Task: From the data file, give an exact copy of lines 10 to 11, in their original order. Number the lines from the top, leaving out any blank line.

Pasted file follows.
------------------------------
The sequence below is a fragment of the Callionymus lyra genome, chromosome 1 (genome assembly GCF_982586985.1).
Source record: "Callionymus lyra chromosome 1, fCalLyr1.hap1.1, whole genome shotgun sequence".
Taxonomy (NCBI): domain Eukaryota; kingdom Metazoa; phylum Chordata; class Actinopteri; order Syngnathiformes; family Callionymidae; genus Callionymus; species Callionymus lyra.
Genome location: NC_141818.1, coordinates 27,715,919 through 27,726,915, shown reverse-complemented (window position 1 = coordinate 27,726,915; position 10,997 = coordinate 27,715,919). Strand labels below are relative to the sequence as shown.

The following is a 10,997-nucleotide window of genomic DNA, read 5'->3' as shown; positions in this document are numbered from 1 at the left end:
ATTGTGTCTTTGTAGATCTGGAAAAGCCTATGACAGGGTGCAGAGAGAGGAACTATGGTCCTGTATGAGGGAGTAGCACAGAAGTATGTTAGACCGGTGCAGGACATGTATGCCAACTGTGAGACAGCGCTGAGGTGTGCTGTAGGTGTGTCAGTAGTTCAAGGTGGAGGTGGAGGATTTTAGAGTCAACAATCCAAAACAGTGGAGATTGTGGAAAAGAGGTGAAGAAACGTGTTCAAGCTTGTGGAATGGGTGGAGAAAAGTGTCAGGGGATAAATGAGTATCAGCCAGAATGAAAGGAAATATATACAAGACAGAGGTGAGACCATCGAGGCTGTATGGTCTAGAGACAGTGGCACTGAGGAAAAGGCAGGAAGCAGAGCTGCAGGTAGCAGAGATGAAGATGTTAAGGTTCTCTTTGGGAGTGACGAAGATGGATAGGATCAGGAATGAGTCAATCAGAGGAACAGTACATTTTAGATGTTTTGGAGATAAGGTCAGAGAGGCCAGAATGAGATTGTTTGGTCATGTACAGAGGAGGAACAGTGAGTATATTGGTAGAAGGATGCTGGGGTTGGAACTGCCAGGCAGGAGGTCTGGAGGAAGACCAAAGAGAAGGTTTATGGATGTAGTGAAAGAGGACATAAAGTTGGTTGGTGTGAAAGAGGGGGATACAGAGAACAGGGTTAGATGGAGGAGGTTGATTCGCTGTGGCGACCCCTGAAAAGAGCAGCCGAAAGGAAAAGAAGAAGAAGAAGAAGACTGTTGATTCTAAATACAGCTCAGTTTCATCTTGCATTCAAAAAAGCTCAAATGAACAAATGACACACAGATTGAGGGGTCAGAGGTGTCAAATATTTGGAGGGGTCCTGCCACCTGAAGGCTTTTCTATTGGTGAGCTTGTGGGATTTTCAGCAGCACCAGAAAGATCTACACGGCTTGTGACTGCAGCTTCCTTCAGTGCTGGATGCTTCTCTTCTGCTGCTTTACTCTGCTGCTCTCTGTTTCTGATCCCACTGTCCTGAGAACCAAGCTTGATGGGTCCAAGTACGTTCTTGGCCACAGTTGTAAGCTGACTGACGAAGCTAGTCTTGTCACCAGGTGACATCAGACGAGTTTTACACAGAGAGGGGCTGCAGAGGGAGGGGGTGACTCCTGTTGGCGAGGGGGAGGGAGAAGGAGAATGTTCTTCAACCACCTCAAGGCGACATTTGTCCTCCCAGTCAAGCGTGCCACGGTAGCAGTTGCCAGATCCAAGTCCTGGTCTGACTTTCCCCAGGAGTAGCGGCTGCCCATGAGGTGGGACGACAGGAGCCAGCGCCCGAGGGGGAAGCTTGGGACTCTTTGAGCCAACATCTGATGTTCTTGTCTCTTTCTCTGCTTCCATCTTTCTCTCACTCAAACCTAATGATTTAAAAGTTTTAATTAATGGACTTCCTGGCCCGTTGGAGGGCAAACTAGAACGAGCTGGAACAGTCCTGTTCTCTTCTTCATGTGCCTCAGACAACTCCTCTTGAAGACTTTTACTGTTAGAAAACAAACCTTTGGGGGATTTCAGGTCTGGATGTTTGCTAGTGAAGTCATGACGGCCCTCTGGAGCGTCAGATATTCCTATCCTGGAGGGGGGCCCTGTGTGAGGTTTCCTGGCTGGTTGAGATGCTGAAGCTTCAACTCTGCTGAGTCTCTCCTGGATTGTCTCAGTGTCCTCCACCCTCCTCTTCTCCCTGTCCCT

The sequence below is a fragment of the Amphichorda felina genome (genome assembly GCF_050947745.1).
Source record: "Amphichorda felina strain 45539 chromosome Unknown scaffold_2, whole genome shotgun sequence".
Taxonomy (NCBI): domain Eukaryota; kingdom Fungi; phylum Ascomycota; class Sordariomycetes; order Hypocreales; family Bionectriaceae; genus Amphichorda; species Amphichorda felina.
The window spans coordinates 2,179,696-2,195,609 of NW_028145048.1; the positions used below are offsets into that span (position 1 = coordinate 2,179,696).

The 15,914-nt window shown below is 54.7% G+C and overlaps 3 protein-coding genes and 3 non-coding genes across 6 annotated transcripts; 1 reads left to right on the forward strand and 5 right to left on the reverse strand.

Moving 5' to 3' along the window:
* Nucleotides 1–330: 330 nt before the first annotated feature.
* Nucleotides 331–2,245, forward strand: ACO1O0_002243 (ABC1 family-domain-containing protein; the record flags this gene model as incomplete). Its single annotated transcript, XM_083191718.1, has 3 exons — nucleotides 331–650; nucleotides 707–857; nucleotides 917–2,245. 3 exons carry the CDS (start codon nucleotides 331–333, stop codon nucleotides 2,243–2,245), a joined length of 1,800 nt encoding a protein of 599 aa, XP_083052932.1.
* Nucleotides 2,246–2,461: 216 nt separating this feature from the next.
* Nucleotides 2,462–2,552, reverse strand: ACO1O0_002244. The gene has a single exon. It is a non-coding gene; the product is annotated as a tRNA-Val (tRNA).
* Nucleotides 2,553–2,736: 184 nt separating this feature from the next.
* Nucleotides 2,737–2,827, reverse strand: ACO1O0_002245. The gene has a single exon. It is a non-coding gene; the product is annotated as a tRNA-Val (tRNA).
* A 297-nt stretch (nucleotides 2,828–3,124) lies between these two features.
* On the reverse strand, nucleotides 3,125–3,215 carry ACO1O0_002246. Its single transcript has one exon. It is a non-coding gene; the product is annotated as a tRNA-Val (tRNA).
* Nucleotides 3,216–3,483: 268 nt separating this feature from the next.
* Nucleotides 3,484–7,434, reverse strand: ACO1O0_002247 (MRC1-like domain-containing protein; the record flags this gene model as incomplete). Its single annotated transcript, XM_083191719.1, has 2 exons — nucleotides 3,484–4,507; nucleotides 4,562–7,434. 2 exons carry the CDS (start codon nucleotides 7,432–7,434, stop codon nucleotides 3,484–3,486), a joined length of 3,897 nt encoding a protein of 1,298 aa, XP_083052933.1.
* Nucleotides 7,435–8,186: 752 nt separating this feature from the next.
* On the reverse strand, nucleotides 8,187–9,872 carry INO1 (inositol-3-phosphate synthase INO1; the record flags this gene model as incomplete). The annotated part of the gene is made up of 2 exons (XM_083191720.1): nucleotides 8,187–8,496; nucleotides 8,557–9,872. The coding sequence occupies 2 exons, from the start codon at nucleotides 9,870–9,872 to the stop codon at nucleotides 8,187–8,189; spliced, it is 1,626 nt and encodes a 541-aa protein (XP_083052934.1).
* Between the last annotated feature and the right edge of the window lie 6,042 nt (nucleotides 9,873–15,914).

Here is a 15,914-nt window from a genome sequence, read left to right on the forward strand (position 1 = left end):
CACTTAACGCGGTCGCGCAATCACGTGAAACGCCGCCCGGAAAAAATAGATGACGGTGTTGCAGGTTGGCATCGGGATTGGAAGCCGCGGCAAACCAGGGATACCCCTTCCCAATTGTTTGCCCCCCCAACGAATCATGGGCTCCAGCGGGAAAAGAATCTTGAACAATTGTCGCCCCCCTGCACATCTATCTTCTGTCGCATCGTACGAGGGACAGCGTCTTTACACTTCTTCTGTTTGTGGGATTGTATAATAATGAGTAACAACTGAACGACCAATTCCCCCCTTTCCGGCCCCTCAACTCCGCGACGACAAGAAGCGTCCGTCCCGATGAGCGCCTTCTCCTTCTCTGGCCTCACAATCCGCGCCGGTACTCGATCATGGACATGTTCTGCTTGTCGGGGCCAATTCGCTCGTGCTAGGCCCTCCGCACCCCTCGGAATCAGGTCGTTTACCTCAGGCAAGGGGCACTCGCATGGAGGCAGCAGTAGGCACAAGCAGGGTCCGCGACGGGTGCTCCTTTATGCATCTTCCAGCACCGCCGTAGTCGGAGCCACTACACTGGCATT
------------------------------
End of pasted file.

The window spans coordinates 2,179,696-2,195,609 of NW_028145048.1; the positions used below are offsets into that span (position 1 = coordinate 2,179,696).

The 15,914-nt window shown below is 54.7% G+C and overlaps 3 protein-coding genes and 3 non-coding genes across 6 annotated transcripts; 1 reads left to right on the forward strand and 5 right to left on the reverse strand.